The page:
Sometimes grandiose words are thrown around a bit too freely. However in the case of David Ramey it's entirely appropriate to mention that he's both a legend and icon of the California Wine Industry.
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One of the key factors that distinguish New Zealand as a major player in the wine world is diversity. If you travel through the numerous regions, as I did earlier this year, you’ll find myriad examples of unique soil types, elevations, and climactic conditions. Thus each of these regions helps a different collection of grapes thrive. And in the cases where there is overlap in grape types the distinct conditions still lead to diverse results. Villa Maria is a microcosm of that; by growing and sourcing fruit throughout New Zealand, their portfolio showcases the assortment of grapes and wine styles that New Zealand is absolutely nailing, often at bargain prices too. I recently participated in a virtual tasting with Villa Maria and Snooth; here are my thoughts on the handful of wines we sampled.
Villa Maria 2016 Private Bin Sauvignon Blanc ($13)
Sauvignon Blanc is New Zealand’s most famous export, and for good reason, several regions are perfect for growing it. This offering from Villa Maria is a classic example of Marlborough Sauvignon Blanc. It has a big nose, good fruit, racy acid, and lots of mineral notes on the finish. At the price it’s a steal of a deal.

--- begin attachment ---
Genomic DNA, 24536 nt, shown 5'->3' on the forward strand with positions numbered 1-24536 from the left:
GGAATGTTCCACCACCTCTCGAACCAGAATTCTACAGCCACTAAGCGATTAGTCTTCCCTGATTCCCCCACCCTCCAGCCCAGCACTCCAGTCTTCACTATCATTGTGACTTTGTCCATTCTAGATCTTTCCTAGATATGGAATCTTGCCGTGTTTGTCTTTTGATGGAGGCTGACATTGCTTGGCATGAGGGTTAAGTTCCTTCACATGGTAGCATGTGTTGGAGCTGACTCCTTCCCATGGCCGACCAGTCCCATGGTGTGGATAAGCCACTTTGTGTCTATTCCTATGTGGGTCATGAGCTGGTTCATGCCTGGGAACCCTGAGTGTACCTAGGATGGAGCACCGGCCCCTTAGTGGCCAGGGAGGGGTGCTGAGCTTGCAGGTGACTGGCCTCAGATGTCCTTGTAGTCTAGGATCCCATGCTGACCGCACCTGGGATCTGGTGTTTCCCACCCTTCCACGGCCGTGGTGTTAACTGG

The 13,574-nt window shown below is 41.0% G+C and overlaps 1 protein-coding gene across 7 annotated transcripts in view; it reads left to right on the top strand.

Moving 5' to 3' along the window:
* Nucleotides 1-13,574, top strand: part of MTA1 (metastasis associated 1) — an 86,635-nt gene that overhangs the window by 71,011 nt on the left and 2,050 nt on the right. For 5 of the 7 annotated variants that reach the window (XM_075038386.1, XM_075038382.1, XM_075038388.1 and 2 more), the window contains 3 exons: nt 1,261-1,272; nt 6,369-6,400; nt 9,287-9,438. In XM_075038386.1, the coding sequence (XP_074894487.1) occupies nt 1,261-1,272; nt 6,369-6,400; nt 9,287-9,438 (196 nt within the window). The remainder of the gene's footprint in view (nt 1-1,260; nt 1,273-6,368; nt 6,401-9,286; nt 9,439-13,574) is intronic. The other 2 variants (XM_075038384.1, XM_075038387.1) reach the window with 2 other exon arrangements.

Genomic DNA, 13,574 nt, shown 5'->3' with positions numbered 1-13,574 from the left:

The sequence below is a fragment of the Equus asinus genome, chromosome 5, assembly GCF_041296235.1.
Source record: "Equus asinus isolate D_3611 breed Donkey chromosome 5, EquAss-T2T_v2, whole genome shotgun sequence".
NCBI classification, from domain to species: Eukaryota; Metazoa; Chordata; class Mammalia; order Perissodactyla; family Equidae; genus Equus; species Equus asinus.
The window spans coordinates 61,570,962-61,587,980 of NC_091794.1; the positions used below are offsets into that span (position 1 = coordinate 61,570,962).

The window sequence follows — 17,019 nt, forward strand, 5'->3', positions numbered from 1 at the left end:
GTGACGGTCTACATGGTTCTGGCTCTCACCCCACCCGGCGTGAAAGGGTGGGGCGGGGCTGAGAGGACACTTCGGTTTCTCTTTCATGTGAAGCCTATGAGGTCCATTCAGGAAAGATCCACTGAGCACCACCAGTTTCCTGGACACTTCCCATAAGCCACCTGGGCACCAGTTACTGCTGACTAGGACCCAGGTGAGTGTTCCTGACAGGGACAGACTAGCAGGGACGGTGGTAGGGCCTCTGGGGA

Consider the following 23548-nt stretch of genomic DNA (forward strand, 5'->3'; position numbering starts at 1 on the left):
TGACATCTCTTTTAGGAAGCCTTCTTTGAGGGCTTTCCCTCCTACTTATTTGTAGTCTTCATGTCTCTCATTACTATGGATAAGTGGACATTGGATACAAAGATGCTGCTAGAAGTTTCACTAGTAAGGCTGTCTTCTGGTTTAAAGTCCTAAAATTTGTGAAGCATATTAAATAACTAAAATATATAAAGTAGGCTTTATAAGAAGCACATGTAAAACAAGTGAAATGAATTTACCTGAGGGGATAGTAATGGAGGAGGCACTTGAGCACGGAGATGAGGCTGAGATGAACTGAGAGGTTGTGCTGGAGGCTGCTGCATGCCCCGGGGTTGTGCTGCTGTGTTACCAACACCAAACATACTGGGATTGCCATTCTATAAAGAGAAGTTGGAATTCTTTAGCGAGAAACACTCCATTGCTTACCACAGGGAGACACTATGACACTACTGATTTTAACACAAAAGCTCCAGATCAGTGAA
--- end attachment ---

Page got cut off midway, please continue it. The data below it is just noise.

Villa Maria 2016 Private Bin Bay Rosé ($14)
The Villa Maria Rosé has a darker hue than average. It’s filled with cheery red fruit, bits of orange rind, white pepper and hints of vanilla. This Rosé is juicy, tasty and it’ll pair with an astounding array of foods. In short it’s an excellent warm weather wine.
Villa Maria 2016 Private Bin Bubbly Sauvignon Blanc ($15)
The Villa Maria Bubbly Sauvignon Blanc is light, refreshing and a perfect summer welcome wine. It’s a wine you don’t have to think much about, yet it has reasonable depth. For the price you could even use it as a cocktail or Sangria base. This is a fun and tasty wine that will make crowds of people happy.
Villa Maria 2014 Cellar Selection Merlot-Cabernet ($20)
This cohesive blend is a case of the whole being greater than the sum of the parts. Each variety (Merlot, Cabernet Sauvignon, Malbec) come together to form a well woven wine. Red berry fruit and bits of thyme are evident on the nose. Black raspberry and cherry dominate the palate along with spice notes. The long finish shows off dried blackberry and bits of chicory.
Villa Maria 2015 Cellar Selection Pinot Noir ($26)
Pinot Noir is Mew Zealand’s second most famous export. While it grows in other regions, the two most famous are Central Otago and Marlborough. Cellar Selection Pinot has a proportionate richness with black cherry, plum and tons of spice.